Distilled alcoholic beverages are produced firstly by fermenting sugars emanating from cereal starches (in the case of whiskies), sucrose-rich plants (in the case of rums), fructooligosaccharide-rich plants (in the case of tequila) or from fruits (in the case of brandies). Traditionally, such fermentations were conducted in a spontaneous fashion, relying on indigenous microbiota, including wild yeasts. In modern practices, selected strains of Saccharomyces cerevisiae are employed to produce high levels of ethanol together with numerous secondary metabolites (eg. higher alcohols, esters, carbonyls etc.) which greatly influence the final flavour and aroma characteristics of spirits following distillation of the fermented wash. Therefore, distillers, like winemakers, must carefully choose their yeast strain which will be very important in providing the alcohol content and the sensory profiles of spirit beverages. This Chapter discusses yeast and fermentation aspects associated with the production of selected distilled spirits and highlights similarities and differences with the production of wine.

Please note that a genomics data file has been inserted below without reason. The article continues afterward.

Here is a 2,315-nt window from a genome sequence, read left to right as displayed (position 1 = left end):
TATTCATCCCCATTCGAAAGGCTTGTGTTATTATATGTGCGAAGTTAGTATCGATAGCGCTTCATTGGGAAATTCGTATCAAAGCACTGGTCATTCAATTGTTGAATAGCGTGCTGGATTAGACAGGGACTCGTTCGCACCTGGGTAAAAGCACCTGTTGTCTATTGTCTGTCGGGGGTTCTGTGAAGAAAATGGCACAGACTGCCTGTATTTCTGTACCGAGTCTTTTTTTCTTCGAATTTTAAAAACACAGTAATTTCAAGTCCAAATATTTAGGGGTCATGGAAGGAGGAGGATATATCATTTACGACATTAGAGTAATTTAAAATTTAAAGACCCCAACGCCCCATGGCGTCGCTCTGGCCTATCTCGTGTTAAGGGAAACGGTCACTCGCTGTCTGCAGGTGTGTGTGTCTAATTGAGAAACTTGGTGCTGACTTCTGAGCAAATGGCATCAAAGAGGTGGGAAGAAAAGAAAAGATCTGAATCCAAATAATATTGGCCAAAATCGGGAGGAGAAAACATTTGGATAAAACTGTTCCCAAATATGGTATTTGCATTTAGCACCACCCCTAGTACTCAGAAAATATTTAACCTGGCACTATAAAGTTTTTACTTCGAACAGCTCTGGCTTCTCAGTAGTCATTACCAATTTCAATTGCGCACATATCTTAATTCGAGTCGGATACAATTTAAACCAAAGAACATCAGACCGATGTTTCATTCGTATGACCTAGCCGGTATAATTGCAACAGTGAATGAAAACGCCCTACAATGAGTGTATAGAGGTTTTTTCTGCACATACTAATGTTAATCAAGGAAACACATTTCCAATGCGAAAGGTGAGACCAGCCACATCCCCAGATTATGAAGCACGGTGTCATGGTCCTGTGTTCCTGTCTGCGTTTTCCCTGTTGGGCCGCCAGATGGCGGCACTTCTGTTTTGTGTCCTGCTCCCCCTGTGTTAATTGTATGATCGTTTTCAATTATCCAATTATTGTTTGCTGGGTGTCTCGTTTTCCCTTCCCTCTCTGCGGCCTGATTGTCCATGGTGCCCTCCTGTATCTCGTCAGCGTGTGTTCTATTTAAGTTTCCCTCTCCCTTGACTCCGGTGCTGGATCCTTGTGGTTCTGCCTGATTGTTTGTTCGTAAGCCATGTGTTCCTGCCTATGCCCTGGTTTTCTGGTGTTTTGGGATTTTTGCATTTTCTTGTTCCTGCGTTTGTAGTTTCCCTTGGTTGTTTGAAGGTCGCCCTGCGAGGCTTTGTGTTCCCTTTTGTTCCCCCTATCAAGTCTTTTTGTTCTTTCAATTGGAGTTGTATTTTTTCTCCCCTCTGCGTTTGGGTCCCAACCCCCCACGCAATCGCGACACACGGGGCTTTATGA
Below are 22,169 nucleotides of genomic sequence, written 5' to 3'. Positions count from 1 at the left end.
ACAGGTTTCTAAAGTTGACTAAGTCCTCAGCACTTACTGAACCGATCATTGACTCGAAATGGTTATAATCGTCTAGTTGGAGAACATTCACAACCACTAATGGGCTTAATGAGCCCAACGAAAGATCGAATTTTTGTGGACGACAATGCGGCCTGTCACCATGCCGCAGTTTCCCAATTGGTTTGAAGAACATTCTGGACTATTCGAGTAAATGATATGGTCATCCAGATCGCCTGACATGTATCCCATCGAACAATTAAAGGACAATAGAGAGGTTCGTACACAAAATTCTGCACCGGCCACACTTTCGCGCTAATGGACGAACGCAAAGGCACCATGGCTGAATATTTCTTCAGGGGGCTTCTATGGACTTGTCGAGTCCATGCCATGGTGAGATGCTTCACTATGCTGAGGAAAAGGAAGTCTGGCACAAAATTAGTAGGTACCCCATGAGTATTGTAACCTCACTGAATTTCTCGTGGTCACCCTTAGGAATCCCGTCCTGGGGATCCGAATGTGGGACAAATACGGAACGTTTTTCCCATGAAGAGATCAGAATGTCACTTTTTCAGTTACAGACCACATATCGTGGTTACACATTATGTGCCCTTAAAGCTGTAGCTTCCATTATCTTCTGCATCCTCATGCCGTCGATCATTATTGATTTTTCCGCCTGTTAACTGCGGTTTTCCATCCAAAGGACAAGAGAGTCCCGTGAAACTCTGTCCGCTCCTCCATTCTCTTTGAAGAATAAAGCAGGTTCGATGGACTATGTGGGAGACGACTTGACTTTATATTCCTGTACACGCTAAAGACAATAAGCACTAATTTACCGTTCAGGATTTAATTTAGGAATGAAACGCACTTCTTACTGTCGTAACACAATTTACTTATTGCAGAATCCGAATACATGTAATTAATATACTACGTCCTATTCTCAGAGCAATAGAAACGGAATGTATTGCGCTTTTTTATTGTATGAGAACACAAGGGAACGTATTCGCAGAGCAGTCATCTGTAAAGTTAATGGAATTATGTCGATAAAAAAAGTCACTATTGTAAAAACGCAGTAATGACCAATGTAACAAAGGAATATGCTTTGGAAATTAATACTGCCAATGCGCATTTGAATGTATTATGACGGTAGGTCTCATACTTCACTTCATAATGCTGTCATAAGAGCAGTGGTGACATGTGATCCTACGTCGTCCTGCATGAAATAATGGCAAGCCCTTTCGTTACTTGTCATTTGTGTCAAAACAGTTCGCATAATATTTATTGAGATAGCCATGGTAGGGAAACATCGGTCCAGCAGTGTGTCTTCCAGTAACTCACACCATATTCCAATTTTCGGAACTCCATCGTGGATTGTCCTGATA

|Title of host publication||Yeasts in the production of wine|
|Editors||Patrizia Romano, Maurizio Ciani, Graham H. Fleet|
|Place of Publication||New York|
|Number of pages||36|
|Publication status||Published - 16 Sep 2019|